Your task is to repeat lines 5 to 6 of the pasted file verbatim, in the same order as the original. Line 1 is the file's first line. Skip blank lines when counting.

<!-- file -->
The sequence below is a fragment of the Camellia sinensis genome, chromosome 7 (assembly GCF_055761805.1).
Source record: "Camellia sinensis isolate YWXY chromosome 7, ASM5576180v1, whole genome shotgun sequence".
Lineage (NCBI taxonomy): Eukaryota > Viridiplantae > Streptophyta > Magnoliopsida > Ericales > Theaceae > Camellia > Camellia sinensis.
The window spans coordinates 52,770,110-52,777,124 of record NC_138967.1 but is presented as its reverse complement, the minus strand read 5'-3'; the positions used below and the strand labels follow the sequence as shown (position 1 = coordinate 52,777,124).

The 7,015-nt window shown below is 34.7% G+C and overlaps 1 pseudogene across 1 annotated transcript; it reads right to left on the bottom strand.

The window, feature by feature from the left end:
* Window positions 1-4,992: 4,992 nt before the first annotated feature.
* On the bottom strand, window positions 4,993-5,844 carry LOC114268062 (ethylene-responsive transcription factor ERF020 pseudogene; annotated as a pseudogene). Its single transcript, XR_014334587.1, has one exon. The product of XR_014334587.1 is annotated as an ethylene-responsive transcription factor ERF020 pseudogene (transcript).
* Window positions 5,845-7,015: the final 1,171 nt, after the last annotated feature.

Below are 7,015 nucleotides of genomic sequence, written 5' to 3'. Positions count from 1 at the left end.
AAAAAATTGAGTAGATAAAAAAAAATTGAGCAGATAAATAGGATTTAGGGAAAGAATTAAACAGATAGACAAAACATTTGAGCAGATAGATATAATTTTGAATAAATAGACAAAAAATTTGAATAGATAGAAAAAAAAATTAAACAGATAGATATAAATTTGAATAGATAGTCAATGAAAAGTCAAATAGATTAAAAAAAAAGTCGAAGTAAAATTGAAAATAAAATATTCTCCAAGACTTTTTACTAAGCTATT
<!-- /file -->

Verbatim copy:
The 7,015-nt window shown below is 34.7% G+C and overlaps 1 pseudogene across 1 annotated transcript; it reads right to left on the bottom strand.

The window, feature by feature from the left end: